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From the field

House demolitions in Silwan, East Jerusalem

Last Wednesday [5 November], the Jerusalem Municipality demolished one house and an addition to another house, both in the Bustan section in the center of Silwan, a neighborhood in East Jerusalem. Dozens of local residents protested the action, some of them throwing stones at police and Border Police forces, who responded by firing tear gas and in one case, fired a shot of live ammunition at a balcony on which stone-throwers were standing. During the course of removing the occupants of the houses intended for destruction, one policeman assaulted two residents of the neighborhood. That same day, the Municipality demolished an events hall in Beit Hanina and a residential dwelling Shua'fat.

The Bustan section of Silwan contains some ninety houses, which are home to about one thousand persons. Most of the houses were built in the 1980s and 1990s. A few were built prior to Israel's annexation of East Jerusalem, in 1967. In the 1990s, the Municipality demolished four homes in the neighborhood. In November 2004, the city engineer at the time, Uri Shitreet, directed the head of the Municipality's building supervision department to demolish all houses in the neighborhood to enable expansion of the King's Valley archeological park, which surrounds the Old City. In early 2005, the Municipality began to carry out the directive, and residents of the neighborhood began to receive demolition orders and charges were filed against them for building without a permit. At the time, the Municipality demolished two houses in al-Bustan.

Local residents requested the attorney general to prevent the destruction of the neighborhood. Also, international pressure was brought to cancel the plan. Subsequently, Mayor Uri Lupoliansky stated, in 2005, that he retracted the plan and that the residents would be allowed to propose a plan that meets their development needs. In August 2008, the residents presented their plan. The city engineer, Shlomo Eshkol, informed them that the plan would not be considered in the immediate future, and that the Municipality was proceeding with the plan to build a national park on the site.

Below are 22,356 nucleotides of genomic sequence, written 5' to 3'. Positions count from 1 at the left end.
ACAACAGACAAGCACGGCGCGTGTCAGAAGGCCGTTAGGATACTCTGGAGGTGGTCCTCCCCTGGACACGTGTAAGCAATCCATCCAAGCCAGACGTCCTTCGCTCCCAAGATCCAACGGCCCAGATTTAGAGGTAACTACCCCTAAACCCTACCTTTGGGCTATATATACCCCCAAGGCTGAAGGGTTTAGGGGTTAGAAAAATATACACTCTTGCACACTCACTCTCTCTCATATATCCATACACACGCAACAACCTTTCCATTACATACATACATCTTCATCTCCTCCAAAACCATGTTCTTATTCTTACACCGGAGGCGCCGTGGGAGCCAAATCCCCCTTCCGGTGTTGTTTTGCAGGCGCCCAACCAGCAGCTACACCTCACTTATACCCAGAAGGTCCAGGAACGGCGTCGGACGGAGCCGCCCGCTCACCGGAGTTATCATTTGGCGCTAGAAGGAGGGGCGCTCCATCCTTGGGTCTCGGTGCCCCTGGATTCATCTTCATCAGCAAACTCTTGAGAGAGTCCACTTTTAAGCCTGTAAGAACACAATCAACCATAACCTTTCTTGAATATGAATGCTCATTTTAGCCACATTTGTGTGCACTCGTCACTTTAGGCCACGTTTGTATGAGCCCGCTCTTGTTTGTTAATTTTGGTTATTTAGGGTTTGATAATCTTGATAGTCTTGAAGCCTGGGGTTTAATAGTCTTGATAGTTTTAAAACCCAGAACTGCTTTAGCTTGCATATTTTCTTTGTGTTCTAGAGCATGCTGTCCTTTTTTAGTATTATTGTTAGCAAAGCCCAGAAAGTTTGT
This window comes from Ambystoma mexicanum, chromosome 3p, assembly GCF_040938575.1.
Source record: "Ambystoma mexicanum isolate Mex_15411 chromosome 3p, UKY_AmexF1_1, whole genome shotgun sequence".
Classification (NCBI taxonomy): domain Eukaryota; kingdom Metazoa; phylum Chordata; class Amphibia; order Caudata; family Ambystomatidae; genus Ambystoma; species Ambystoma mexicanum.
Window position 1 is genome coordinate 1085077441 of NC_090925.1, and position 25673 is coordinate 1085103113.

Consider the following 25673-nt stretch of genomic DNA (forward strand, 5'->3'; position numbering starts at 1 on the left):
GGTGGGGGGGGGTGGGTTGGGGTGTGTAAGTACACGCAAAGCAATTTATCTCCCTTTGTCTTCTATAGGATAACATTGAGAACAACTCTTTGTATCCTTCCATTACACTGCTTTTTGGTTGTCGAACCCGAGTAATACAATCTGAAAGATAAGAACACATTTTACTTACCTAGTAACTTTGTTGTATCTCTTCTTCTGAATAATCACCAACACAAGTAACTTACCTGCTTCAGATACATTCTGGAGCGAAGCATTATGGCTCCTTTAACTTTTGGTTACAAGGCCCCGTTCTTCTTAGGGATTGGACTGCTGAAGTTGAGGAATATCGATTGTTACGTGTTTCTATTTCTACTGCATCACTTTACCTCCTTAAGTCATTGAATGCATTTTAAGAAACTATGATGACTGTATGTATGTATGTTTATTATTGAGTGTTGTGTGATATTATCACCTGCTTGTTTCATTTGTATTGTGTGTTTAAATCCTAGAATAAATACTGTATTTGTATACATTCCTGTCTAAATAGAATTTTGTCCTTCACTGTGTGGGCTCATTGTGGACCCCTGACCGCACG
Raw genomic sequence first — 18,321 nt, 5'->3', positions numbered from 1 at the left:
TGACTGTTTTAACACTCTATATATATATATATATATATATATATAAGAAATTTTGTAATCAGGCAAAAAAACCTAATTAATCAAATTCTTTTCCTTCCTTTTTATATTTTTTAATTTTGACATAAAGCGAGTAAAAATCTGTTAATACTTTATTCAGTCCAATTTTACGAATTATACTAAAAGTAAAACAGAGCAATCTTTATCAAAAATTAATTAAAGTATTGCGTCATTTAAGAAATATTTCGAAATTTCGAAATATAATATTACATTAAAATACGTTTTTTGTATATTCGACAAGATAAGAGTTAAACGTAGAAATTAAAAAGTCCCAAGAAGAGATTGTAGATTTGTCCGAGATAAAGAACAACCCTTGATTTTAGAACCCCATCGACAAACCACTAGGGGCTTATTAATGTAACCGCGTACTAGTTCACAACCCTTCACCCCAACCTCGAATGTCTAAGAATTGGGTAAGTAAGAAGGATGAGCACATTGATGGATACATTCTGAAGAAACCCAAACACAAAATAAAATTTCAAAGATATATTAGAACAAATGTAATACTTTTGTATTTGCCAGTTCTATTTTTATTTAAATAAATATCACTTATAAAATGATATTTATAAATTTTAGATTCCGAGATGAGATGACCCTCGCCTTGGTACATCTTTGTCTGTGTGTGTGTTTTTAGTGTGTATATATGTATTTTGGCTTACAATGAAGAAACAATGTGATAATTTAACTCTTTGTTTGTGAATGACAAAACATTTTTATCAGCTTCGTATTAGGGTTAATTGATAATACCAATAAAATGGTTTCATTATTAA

If the Municipality carries out its plan to demolish the houses in al-Bustan, it would be the most massive demolition action carried out by the Municipality since the demolition of the Mugrabi section of the Old City, in 1967, to build the expanse in front of the Western Wall.

The Municipality's outline plan for the Old City, drafted in 1977, marked the existing structures in al-Bustan, while classifying the neighborhood open, public space. Although more than thirty years have passed since then, the Municipality has refused to issue building permits or approve existing construction, except in isolated cases. Indeed, choking development of the neighborhood is characteristic of the Municipality's planning and building policy in East Jerusalem since 1967.

This policy is especially problematic in that, in Silwan, plans are being advanced to develop the compound run by the settler non-profit societies Elad and Ateret Cohanim, and build the City of David National Park, operated by Elad, which is being constructed between Palestinian houses surrounding al-Bustan. In addition, these societies are building institutions and parking lots, and archeological excavations are being conducted, close to Palestinian houses in Silwan. The Municipality also refrains from demolishing a large structure that Ateret Cohanim built without a permit in Silwan.

Destruction of the neighborhood denies its residents the right to housing, which is derived from the right to an adequate standard of living as it is defined in the International Covenant on Economic, Social and Cultural Rights. In addition, the Fourth Geneva Convention prohibits the occupying state to destroy the property of residents of occupied territory, who benefit from the status of protected persons, “except where such destruction is rendered absolutely necessary by military actions.” The Convention further states that “extensive destruction . . . of property not justified by military necessity and carried out unlawfully and wantonly” constitutes a grave breach of the Convention.

B'Tselem calls on the Jerusalem Municipality to cancel its plan to demolish houses in al-Bustan, to change its discriminatory and illegal policy, and to cooperate with residents of the neighborhood to develop an outline plan that will meet their needs.